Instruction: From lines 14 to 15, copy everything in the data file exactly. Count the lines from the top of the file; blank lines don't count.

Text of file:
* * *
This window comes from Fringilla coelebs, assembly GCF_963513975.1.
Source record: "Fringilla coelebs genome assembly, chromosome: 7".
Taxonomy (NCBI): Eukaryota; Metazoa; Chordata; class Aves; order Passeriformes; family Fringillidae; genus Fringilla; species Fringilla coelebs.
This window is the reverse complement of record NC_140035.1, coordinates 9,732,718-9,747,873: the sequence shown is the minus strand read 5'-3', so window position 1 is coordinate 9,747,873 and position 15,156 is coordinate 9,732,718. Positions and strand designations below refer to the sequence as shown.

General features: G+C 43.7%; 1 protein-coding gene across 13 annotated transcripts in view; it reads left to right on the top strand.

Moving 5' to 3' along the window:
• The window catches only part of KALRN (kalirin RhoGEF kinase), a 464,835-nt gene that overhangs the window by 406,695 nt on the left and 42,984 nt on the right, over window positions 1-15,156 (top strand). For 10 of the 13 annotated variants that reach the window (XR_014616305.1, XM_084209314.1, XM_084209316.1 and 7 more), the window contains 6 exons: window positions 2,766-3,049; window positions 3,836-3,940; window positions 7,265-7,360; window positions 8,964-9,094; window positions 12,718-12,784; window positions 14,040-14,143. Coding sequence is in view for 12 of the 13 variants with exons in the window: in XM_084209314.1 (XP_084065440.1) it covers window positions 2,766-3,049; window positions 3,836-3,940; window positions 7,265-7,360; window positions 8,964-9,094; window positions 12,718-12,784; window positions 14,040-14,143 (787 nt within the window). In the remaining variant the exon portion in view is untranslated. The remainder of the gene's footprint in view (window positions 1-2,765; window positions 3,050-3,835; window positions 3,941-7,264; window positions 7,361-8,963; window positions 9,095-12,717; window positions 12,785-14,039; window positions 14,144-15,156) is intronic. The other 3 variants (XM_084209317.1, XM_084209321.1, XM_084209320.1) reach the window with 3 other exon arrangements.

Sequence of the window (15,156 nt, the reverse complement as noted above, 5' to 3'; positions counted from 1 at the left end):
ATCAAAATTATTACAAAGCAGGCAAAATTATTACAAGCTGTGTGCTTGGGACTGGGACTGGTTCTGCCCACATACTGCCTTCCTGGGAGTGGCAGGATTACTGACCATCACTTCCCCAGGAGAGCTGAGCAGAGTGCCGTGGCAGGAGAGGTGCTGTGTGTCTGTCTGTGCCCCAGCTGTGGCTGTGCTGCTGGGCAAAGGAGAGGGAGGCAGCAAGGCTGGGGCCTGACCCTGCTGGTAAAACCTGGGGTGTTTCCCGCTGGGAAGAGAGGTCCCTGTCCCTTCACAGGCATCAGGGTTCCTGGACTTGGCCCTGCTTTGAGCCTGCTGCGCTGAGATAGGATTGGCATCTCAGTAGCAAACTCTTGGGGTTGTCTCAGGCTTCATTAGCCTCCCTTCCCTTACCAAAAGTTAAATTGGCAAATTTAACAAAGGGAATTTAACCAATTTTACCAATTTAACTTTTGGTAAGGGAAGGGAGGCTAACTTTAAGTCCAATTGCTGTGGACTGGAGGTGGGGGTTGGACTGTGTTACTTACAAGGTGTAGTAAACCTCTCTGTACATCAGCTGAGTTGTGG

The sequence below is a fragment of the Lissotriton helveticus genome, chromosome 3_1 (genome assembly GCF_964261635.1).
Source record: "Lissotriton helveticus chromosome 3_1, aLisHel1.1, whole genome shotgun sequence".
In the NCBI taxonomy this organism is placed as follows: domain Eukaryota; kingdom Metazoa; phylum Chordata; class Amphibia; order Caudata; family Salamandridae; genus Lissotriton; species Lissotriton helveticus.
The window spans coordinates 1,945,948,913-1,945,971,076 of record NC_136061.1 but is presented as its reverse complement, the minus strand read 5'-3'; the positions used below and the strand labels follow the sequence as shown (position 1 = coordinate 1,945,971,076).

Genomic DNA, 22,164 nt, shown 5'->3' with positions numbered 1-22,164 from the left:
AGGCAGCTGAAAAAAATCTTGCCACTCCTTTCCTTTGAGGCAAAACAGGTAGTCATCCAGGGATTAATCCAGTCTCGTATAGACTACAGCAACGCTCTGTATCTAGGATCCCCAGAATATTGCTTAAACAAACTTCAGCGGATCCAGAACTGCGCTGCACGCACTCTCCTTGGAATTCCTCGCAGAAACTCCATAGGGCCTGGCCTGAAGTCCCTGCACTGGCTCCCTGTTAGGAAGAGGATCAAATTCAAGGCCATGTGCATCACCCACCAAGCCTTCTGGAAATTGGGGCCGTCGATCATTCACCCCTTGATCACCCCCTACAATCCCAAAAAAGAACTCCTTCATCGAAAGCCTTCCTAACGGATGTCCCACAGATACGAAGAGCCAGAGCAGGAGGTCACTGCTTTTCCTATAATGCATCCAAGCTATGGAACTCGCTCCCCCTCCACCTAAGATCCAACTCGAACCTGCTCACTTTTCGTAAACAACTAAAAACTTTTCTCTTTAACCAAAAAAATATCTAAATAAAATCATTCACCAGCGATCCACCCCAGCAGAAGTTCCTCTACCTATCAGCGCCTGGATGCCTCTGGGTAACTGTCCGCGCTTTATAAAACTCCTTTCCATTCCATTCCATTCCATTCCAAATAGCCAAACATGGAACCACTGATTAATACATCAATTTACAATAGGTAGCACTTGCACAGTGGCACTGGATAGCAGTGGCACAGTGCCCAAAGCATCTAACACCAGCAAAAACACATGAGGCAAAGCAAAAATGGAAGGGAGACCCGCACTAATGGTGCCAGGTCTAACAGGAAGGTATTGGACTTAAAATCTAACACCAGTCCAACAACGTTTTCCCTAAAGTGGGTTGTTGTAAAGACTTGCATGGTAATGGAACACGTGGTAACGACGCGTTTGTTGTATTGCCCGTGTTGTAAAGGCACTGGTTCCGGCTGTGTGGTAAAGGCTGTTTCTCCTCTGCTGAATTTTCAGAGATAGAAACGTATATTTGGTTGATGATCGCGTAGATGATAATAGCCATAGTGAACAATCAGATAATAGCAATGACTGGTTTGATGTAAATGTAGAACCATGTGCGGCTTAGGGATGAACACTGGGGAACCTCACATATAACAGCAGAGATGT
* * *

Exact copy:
Genomic DNA, 22,164 nt, shown 5'->3' with positions numbered 1-22,164 from the left:
AGGCAGCTGAAAAAAATCTTGCCACTCCTTTCCTTTGAGGCAAAACAGGTAGTCATCCAGGGATTAATCCAGTCTCGTATAGACTACAGCAACGCTCTGTATCTAGGATCCCCAGAATATTGCTTAAACAAACTTCAGCGGATCCAGAACTGCGCTGCACGCACTCTCCTTGGAATTCCTCGCAGAAACTCCATAGGGCCTGGCCTGAAGTCCCTGCACTGGCTCCCTGTTAGGAAGAGGATCAAATTCAAGGCCATGTGCATCACCCACCAAGCCTTCTGGAAATTGGGGCCGTCGATCATTCACCCCTTGATCACCCCCTACAATCCCAAAAAAGAACTCCTTCATCGAAAGCCTTCCTAACGGATGTCCCACAGATACGAAGAGCCAGAGCAGGAGGTCACTGCTTTTCCTATAATGCATCCAAGCTATGGAACTCGCTCCCCCTCCACCTAAGATCCAACTCGAACCTGCTCACTTTTCGTAAACAACTAAAAACTTTTCTCTTTAACCAAAAAAATATCTAAATAAAATCATTCACCAGCGATCCACCCCAGCAGAAGTTCCTCTACCTATCAGCGCCTGGATGCCTCTGGGTAACTGTCCGCGCTTTATAAAACTCCTTTCCATTCCATTCCATTCCATTCCAAATAGCCAAACATGGAACCACTGATTAATACATCAATTTACAATAGGTAGCACTTGCACAGTGGCACTGGATAGCAGTGGCACAGTGCCCAAAGCATCTAACACCAGCAAAAACACATGAGGCAAAGCAAAAATGGAAGGGAGACCCGCACTAATGGTGCCAGGTCTAACAGGAAGGTATTGGACTTAAAATCTAACACCAGTCCAACAACGTTTTCCCTAAAGTGGGTTGTTGTAAAGACTTGCATGGTAATGGAACACGTGGTAACGACGCGTTTGTTGTATTGCCCGTGTTGTAAAGGCACTGGTTCCGGCTGTGTGGTAAAGGCTGTTTCTCCTCTGCTGAATTTTCAGAGATAGAAACGTATATTTGGTTGATGATCGCGTAGATGATAATAGCCATAGTGAACAATCAGATAATAGCAATGACTGGTTTGATGTAAATGTAGAACCATGTGCGGCTTAGGGATGAACACTGGGGAACCTCACATATAACAGCAGAGATGT